The 2016 Gubernatorial Races: A Real Early Take

There will 11 gubernatorial races in 2016, seven of them currently held by Democrats.  In the four states with Republican Governors, the only state to really worry about is North Carolina.  Meanwhile, of the seven states where there are Democratic Governors, three of them went for both McCain and Romney in the past two presidential elections.  Thus, using this metric alone, the question is whether the GOP can pick up seats in Montana, Missouri and West Virginia.  Besides Jay Nixon being term-limited in Missouri, Jack Markell in Delaware and Earl Ray Tomblin in West Virginia are also term limited.  Before looking at Democratic seats, let’s see how much defense the GOP must play in 2016.

In Utah, we know that Gary Herbert will seek reelection and he would be assured a victory given the deep red status of Utah.  Regardless, his approval ratings remain high.  Jack Darymple in North Dakota has not officially made known his intentions, but should he decide on another run, he too would likely win reelection.  Personally, reigning over a state in the midst of an economic revival can pay great dividends down the road after a second successful term.  In Indiana, Mike Pence’s name has come up in presidential talk but he has made no indications he is leaning that way.  Although one should never say “never,” Pence left Washington once in favor of his home state and I personally do not believe he is in any hurry to get back to DC.  He remains highly popular in his state and I am expecting him to not only run, but to win handily in 2016.

That leaves Pat McCrory in North Carolina.  To hear the Leftist mainstream media talk, McCrory is a dead man come 2016.  They claim that his policies and actions have met with opposition from the residents of North Carolina.  The only people riled up in North Carolina are the liberals and their proxies who they bus in from out of state to make the protest numbers look better than what they truly are.  There are currently two Democratic opponents- state attorney general Roy Cooper and Kenneth Spaulding, a former state representative.  They will likely go with Cooper who garnered the most votes of any candidate for any office in 2008.  The Democrats have been after him to run for another office and he declined runs for the US Senate against [mc_name name=’Sen. Richard Burr (R-NC)’ chamber=’senate’ mcid=’B001135′ ] and another run for Governor in 2012.  His tenure as attorney general has been relatively trouble-free.  He has described McCrory as an “extremist.”  Whether this rhetoric works remains to be seen.  If there is a seat to be lost for the GOP among Governors, this is the most likely.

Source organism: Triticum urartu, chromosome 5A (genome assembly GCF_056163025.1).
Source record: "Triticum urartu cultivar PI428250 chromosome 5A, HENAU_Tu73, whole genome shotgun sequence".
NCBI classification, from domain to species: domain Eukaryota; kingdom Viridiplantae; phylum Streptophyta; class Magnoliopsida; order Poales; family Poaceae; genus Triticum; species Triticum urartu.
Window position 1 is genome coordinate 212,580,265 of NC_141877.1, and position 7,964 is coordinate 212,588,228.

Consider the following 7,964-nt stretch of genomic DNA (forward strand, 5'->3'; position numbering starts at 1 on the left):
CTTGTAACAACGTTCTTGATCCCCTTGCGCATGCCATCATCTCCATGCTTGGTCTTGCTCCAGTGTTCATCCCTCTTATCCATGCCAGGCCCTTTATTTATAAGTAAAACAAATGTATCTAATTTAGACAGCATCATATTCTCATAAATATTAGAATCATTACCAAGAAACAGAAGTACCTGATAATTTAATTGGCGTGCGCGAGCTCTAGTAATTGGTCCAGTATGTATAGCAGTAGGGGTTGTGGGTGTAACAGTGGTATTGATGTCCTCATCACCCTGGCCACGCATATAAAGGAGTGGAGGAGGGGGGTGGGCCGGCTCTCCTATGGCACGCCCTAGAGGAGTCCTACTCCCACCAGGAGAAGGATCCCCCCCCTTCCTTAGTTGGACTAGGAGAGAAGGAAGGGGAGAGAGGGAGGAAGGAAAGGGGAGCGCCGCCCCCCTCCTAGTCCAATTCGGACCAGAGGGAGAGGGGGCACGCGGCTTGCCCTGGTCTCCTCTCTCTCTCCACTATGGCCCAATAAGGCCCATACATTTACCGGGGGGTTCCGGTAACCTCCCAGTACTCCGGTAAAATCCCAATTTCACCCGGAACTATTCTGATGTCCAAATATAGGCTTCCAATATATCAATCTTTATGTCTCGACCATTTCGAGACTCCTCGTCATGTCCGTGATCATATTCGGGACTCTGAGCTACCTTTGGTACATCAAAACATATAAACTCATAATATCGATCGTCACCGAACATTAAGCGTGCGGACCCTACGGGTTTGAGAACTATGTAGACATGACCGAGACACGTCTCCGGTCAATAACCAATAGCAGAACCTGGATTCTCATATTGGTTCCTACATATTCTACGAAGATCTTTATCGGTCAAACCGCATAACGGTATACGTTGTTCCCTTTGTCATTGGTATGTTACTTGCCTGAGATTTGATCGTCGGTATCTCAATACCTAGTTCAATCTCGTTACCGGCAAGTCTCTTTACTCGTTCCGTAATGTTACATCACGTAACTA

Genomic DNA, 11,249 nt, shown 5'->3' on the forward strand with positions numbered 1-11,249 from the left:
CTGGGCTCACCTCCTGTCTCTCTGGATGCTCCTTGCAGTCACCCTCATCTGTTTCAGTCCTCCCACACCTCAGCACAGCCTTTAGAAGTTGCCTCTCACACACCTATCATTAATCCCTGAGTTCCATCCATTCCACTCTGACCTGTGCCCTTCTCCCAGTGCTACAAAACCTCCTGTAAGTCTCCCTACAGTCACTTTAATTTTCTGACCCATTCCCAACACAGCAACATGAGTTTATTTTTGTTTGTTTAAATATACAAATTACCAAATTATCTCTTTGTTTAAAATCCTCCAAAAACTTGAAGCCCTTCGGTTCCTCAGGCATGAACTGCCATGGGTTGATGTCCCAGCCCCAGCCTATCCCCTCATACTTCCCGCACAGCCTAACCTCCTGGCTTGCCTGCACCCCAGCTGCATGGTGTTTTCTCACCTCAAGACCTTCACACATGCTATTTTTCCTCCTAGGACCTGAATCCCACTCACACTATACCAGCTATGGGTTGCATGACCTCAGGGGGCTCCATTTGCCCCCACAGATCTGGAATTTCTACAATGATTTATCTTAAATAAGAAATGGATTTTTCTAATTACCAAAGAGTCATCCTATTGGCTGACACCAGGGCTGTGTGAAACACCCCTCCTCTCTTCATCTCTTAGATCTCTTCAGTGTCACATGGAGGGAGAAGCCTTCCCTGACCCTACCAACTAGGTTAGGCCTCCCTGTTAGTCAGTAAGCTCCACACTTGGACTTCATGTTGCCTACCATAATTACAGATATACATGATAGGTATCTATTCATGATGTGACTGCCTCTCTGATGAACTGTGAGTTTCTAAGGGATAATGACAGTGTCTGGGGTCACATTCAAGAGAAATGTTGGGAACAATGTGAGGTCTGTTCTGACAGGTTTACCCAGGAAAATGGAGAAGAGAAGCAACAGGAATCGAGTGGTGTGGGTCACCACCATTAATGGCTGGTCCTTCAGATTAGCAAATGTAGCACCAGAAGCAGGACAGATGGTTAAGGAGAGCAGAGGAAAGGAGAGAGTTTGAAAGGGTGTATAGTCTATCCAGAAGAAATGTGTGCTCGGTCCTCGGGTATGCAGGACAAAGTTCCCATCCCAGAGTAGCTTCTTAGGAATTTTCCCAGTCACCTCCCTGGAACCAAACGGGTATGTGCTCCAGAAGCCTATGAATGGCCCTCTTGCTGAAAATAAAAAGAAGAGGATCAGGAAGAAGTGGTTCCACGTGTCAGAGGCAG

Under a worst case scenario, let’s just say McCrory loses.  Where can the Republicans play offense?  Jack Markell in Delaware is term-limited and this is a reliably blue state.  Given the name recognition and pedigree, it would seem likely that Beau Biden will easily win this seat come 2016.  Having suffered a mild stroke, the only thing of concern is his health.  But, scratch Delaware off the list of possibilities.  In Washington, another fairly reliable blue state, Democratic incumbent Jay Inslee’s intentions are unknown at this point.  In 2012, he won a surprisingly close race against Republican Rob McKenna.  Thus far, McKenna has declined another run.  The two most intriguing names for the GOP would be Michael Baumgartner, who ran for US Senate in 2012 and made a better than expected showing, or state representative Cathy Dahlquist.  One other name of note is [mc_name name=’Rep. Dave Reichert (R-WA)’ chamber=’house’ mcid=’R000578′ ] who said he will consider a run for the GOP.  Regardless, Inslee will be difficult to unseat considering he has approval ratings of 45% which is usually just enough to get an incumbent reelected.